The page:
the sea. Their fur is exceedingly fine, close, soft, and velvety, perfectly black in full season, but at other times of a shining, deep sepia, or of a rich chestnut-brown. The longer hairs are silky and glossy, but not very numerous, and are easily removed. The Chinese prize the fur of the sea-otter so highly that formerly they paid for the skins from sixty to seventy-five dollars each; but they value them somewhat less now. It still remains the choicest, most expensive, and most fashionable, fur of its kind in the market for gentlemen's sets, ladies' sacques, turbans, boas, muffs, etc., and consequently all inferior furs that resemble it are made to imitate it.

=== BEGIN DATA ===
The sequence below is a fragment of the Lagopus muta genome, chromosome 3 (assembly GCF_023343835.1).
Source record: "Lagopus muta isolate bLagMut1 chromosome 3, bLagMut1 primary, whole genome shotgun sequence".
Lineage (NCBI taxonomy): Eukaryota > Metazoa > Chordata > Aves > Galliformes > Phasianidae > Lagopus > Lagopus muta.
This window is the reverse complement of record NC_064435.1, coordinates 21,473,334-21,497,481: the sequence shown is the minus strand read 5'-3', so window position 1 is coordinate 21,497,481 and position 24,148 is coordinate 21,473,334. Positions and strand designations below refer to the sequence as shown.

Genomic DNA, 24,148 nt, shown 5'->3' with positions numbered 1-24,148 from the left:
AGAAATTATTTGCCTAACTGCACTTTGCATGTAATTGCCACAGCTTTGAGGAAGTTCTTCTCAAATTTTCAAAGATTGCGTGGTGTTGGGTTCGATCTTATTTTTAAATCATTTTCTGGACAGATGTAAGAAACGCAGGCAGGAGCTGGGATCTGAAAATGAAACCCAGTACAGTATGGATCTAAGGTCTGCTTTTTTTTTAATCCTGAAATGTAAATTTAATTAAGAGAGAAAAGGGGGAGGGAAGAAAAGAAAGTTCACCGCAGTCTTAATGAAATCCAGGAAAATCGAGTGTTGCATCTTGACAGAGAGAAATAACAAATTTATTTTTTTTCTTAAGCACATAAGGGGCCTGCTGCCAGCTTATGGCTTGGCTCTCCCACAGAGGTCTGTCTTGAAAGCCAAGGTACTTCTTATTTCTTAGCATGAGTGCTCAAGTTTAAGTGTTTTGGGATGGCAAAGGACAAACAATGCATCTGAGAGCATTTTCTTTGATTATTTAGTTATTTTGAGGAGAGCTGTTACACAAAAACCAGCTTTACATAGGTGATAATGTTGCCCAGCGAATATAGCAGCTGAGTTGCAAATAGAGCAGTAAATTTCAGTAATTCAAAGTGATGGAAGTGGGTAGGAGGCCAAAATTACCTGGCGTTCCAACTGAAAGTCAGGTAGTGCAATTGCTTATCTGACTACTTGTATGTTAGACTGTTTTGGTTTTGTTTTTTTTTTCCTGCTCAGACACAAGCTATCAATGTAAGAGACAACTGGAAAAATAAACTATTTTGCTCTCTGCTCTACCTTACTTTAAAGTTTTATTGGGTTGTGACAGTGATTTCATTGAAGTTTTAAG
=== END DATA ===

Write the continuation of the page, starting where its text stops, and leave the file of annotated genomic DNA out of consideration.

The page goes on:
Otters are fierce, wild, and shy, nocturnal in their habits, live much in the water, and feed upon fish, which they catch with great dexterity. They love to sport by sliding down a bank of snow in winter,
or clay in summer, especially when they can, at the bottom, plunge into water. The Canadian otter has long, glossy hair, of a dark color, and an inner fur, close, fine, and soft, of a deep, rich liver-brown. If the fur on any part of the skin lacks the right color, it is brought to the requisite tint by dyeing. The fur is much esteemed, and is used for caps, collars, gloves, etc., though much of it is exported to Europe. The number of otters taken yearly is supposed to be about 40,000.
Beavers have a broad, horizontally-flattened, and scaly tail, a webbed hind-foot, and a general form which is admirable for swimming. They live mostly in and near the water, in large companies,